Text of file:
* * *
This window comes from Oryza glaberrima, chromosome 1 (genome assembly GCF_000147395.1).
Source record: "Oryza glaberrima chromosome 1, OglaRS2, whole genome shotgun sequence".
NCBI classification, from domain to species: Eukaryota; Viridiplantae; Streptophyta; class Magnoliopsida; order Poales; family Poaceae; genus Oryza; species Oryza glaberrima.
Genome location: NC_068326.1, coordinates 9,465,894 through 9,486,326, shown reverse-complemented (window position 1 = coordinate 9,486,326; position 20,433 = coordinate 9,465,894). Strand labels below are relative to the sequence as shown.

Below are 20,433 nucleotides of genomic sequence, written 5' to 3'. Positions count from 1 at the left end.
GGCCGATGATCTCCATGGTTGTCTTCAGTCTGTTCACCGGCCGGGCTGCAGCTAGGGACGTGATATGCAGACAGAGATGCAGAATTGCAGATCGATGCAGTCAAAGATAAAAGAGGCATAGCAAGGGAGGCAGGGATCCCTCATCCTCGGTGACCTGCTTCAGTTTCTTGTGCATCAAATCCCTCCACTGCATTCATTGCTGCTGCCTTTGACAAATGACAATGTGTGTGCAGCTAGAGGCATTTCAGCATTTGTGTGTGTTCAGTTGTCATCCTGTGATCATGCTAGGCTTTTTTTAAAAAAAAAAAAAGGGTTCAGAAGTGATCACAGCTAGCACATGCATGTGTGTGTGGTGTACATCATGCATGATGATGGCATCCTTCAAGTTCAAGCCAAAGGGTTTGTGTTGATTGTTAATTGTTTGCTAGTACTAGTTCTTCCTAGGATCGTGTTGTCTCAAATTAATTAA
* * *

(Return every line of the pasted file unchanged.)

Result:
This window comes from Oryza glaberrima, chromosome 1 (genome assembly GCF_000147395.1).
Source record: "Oryza glaberrima chromosome 1, OglaRS2, whole genome shotgun sequence".
NCBI classification, from domain to species: Eukaryota; Viridiplantae; Streptophyta; class Magnoliopsida; order Poales; family Poaceae; genus Oryza; species Oryza glaberrima.
Genome location: NC_068326.1, coordinates 9,465,894 through 9,486,326, shown reverse-complemented (window position 1 = coordinate 9,486,326; position 20,433 = coordinate 9,465,894). Strand labels below are relative to the sequence as shown.

Below are 20,433 nucleotides of genomic sequence, written 5' to 3'. Positions count from 1 at the left end.
GGCCGATGATCTCCATGGTTGTCTTCAGTCTGTTCACCGGCCGGGCTGCAGCTAGGGACGTGATATGCAGACAGAGATGCAGAATTGCAGATCGATGCAGTCAAAGATAAAAGAGGCATAGCAAGGGAGGCAGGGATCCCTCATCCTCGGTGACCTGCTTCAGTTTCTTGTGCATCAAATCCCTCCACTGCATTCATTGCTGCTGCCTTTGACAAATGACAATGTGTGTGCAGCTAGAGGCATTTCAGCATTTGTGTGTGTTCAGTTGTCATCCTGTGATCATGCTAGGCTTTTTTTAAAAAAAAAAAAAGGGTTCAGAAGTGATCACAGCTAGCACATGCATGTGTGTGTGGTGTACATCATGCATGATGATGGCATCCTTCAAGTTCAAGCCAAAGGGTTTGTGTTGATTGTTAATTGTTTGCTAGTACTAGTTCTTCCTAGGATCGTGTTGTCTCAAATTAATTAA